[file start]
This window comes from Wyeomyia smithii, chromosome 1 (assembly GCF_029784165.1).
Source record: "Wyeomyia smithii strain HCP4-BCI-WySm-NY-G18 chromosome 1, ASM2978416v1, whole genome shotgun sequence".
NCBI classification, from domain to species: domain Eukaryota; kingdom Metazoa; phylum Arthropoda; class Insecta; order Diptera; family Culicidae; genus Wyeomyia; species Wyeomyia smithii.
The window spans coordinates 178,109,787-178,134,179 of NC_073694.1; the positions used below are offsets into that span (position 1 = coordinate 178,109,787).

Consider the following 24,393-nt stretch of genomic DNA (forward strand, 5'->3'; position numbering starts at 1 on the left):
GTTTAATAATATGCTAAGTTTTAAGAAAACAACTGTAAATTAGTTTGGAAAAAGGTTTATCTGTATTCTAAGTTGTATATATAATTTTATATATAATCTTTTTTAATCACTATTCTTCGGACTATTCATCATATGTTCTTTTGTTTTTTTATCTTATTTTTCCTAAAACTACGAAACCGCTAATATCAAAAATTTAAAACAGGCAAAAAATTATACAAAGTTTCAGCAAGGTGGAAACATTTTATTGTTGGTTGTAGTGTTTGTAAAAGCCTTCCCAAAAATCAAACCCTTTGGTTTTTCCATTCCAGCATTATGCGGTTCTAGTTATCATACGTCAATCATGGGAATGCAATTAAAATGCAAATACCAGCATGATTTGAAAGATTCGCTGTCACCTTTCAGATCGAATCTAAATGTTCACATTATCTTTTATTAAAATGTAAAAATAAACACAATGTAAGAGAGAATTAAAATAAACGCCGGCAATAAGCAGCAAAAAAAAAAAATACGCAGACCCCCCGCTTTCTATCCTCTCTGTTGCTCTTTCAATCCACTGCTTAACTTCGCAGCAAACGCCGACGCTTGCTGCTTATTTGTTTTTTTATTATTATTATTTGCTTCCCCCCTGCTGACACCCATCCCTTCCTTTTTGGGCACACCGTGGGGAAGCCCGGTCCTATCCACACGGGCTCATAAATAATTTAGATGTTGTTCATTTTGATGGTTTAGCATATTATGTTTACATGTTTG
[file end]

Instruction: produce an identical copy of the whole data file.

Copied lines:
This window comes from Wyeomyia smithii, chromosome 1 (assembly GCF_029784165.1).
Source record: "Wyeomyia smithii strain HCP4-BCI-WySm-NY-G18 chromosome 1, ASM2978416v1, whole genome shotgun sequence".
NCBI classification, from domain to species: domain Eukaryota; kingdom Metazoa; phylum Arthropoda; class Insecta; order Diptera; family Culicidae; genus Wyeomyia; species Wyeomyia smithii.
The window spans coordinates 178,109,787-178,134,179 of NC_073694.1; the positions used below are offsets into that span (position 1 = coordinate 178,109,787).

Consider the following 24,393-nt stretch of genomic DNA (forward strand, 5'->3'; position numbering starts at 1 on the left):
GTTTAATAATATGCTAAGTTTTAAGAAAACAACTGTAAATTAGTTTGGAAAAAGGTTTATCTGTATTCTAAGTTGTATATATAATTTTATATATAATCTTTTTTAATCACTATTCTTCGGACTATTCATCATATGTTCTTTTGTTTTTTTATCTTATTTTTCCTAAAACTACGAAACCGCTAATATCAAAAATTTAAAACAGGCAAAAAATTATACAAAGTTTCAGCAAGGTGGAAACATTTTATTGTTGGTTGTAGTGTTTGTAAAAGCCTTCCCAAAAATCAAACCCTTTGGTTTTTCCATTCCAGCATTATGCGGTTCTAGTTATCATACGTCAATCATGGGAATGCAATTAAAATGCAAATACCAGCATGATTTGAAAGATTCGCTGTCACCTTTCAGATCGAATCTAAATGTTCACATTATCTTTTATTAAAATGTAAAAATAAACACAATGTAAGAGAGAATTAAAATAAACGCCGGCAATAAGCAGCAAAAAAAAAAAATACGCAGACCCCCCGCTTTCTATCCTCTCTGTTGCTCTTTCAATCCACTGCTTAACTTCGCAGCAAACGCCGACGCTTGCTGCTTATTTGTTTTTTTATTATTATTATTTGCTTCCCCCCTGCTGACACCCATCCCTTCCTTTTTGGGCACACCGTGGGGAAGCCCGGTCCTATCCACACGGGCTCATAAATAATTTAGATGTTGTTCATTTTGATGGTTTAGCATATTATGTTTACATGTTTG